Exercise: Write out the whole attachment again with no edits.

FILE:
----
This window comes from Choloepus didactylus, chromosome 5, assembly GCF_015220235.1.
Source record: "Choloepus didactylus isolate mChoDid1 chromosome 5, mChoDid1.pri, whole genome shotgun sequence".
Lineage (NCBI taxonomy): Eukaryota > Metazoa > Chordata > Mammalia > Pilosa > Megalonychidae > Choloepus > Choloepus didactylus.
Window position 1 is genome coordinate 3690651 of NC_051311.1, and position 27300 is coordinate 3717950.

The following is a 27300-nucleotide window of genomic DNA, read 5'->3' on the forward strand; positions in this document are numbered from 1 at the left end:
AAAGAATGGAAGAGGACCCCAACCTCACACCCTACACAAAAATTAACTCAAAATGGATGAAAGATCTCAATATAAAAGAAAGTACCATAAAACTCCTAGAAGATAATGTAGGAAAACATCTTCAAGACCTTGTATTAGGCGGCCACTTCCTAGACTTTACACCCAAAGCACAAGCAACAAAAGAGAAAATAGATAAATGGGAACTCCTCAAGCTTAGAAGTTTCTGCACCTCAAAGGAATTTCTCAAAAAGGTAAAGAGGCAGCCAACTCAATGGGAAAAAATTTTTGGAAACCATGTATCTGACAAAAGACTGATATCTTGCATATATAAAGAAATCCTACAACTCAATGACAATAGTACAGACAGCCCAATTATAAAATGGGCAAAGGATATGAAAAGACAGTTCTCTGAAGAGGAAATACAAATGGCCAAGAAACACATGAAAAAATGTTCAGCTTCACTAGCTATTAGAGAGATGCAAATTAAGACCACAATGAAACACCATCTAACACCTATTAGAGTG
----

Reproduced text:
This window comes from Choloepus didactylus, chromosome 5, assembly GCF_015220235.1.
Source record: "Choloepus didactylus isolate mChoDid1 chromosome 5, mChoDid1.pri, whole genome shotgun sequence".
Lineage (NCBI taxonomy): Eukaryota > Metazoa > Chordata > Mammalia > Pilosa > Megalonychidae > Choloepus > Choloepus didactylus.
Window position 1 is genome coordinate 3690651 of NC_051311.1, and position 27300 is coordinate 3717950.

The following is a 27300-nucleotide window of genomic DNA, read 5'->3' on the forward strand; positions in this document are numbered from 1 at the left end:
AAAGAATGGAAGAGGACCCCAACCTCACACCCTACACAAAAATTAACTCAAAATGGATGAAAGATCTCAATATAAAAGAAAGTACCATAAAACTCCTAGAAGATAATGTAGGAAAACATCTTCAAGACCTTGTATTAGGCGGCCACTTCCTAGACTTTACACCCAAAGCACAAGCAACAAAAGAGAAAATAGATAAATGGGAACTCCTCAAGCTTAGAAGTTTCTGCACCTCAAAGGAATTTCTCAAAAAGGTAAAGAGGCAGCCAACTCAATGGGAAAAAATTTTTGGAAACCATGTATCTGACAAAAGACTGATATCTTGCATATATAAAGAAATCCTACAACTCAATGACAATAGTACAGACAGCCCAATTATAAAATGGGCAAAGGATATGAAAAGACAGTTCTCTGAAGAGGAAATACAAATGGCCAAGAAACACATGAAAAAATGTTCAGCTTCACTAGCTATTAGAGAGATGCAAATTAAGACCACAATGAAACACCATCTAACACCTATTAGAGTG